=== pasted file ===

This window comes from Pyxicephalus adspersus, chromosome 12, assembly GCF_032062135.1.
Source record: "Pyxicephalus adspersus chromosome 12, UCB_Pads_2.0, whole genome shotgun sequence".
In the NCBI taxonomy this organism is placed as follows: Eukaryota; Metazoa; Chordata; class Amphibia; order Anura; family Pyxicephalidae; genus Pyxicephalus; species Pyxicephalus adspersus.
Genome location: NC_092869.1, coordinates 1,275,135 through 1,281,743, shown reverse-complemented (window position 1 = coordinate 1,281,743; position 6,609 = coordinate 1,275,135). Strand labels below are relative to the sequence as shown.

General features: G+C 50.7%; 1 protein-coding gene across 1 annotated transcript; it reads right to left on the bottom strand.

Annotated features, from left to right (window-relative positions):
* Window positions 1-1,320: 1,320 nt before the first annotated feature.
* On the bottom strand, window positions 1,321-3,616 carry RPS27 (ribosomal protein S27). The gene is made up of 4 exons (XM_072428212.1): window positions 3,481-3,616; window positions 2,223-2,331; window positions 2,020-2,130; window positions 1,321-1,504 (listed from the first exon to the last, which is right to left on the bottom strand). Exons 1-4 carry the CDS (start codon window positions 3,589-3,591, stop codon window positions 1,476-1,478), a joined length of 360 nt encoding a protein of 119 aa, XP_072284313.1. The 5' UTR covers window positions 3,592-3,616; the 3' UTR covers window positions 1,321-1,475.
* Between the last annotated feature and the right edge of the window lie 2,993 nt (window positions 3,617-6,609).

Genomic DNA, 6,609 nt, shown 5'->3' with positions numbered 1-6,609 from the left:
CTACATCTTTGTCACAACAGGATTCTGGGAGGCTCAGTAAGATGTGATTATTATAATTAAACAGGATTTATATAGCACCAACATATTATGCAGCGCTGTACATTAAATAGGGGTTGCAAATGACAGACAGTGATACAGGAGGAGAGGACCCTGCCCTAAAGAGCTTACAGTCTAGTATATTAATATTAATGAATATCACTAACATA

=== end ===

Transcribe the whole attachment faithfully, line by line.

This window comes from Pyxicephalus adspersus, chromosome 12, assembly GCF_032062135.1.
Source record: "Pyxicephalus adspersus chromosome 12, UCB_Pads_2.0, whole genome shotgun sequence".
In the NCBI taxonomy this organism is placed as follows: Eukaryota; Metazoa; Chordata; class Amphibia; order Anura; family Pyxicephalidae; genus Pyxicephalus; species Pyxicephalus adspersus.
Genome location: NC_092869.1, coordinates 1,275,135 through 1,281,743, shown reverse-complemented (window position 1 = coordinate 1,281,743; position 6,609 = coordinate 1,275,135). Strand labels below are relative to the sequence as shown.

General features: G+C 50.7%; 1 protein-coding gene across 1 annotated transcript; it reads right to left on the bottom strand.

Annotated features, from left to right (window-relative positions):
* Window positions 1-1,320: 1,320 nt before the first annotated feature.
* On the bottom strand, window positions 1,321-3,616 carry RPS27 (ribosomal protein S27). The gene is made up of 4 exons (XM_072428212.1): window positions 3,481-3,616; window positions 2,223-2,331; window positions 2,020-2,130; window positions 1,321-1,504 (listed from the first exon to the last, which is right to left on the bottom strand). Exons 1-4 carry the CDS (start codon window positions 3,589-3,591, stop codon window positions 1,476-1,478), a joined length of 360 nt encoding a protein of 119 aa, XP_072284313.1. The 5' UTR covers window positions 3,592-3,616; the 3' UTR covers window positions 1,321-1,475.
* Between the last annotated feature and the right edge of the window lie 2,993 nt (window positions 3,617-6,609).

Genomic DNA, 6,609 nt, shown 5'->3' with positions numbered 1-6,609 from the left:
CTACATCTTTGTCACAACAGGATTCTGGGAGGCTCAGTAAGATGTGATTATTATAATTAAACAGGATTTATATAGCACCAACATATTATGCAGCGCTGTACATTAAATAGGGGTTGCAAATGACAGACAGTGATACAGGAGGAGAGGACCCTGCCCTAAAGAGCTTACAGTCTAGTATATTAATATTAATGAATATCACTAACATA